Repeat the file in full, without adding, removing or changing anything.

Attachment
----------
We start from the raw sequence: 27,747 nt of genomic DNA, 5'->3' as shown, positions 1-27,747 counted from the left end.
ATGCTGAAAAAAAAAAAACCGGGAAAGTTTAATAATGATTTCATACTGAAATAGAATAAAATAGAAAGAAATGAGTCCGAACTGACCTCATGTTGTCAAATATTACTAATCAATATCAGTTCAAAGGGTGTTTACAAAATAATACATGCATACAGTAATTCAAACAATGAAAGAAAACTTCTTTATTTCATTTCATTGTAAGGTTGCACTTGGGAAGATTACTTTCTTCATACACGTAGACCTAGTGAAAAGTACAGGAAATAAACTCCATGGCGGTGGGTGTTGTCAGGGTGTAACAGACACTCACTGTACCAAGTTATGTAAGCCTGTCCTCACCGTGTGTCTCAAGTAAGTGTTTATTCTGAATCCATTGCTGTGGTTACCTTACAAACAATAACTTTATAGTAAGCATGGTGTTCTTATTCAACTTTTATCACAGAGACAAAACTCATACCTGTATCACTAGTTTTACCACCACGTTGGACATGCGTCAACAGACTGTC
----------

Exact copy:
We start from the raw sequence: 27,747 nt of genomic DNA, 5'->3' as shown, positions 1-27,747 counted from the left end.
ATGCTGAAAAAAAAAAAACCGGGAAAGTTTAATAATGATTTCATACTGAAATAGAATAAAATAGAAAGAAATGAGTCCGAACTGACCTCATGTTGTCAAATATTACTAATCAATATCAGTTCAAAGGGTGTTTACAAAATAATACATGCATACAGTAATTCAAACAATGAAAGAAAACTTCTTTATTTCATTTCATTGTAAGGTTGCACTTGGGAAGATTACTTTCTTCATACACGTAGACCTAGTGAAAAGTACAGGAAATAAACTCCATGGCGGTGGGTGTTGTCAGGGTGTAACAGACACTCACTGTACCAAGTTATGTAAGCCTGTCCTCACCGTGTGTCTCAAGTAAGTGTTTATTCTGAATCCATTGCTGTGGTTACCTTACAAACAATAACTTTATAGTAAGCATGGTGTTCTTATTCAACTTTTATCACAGAGACAAAACTCATACCTGTATCACTAGTTTTACCACCACGTTGGACATGCGTCAACAGACTGTC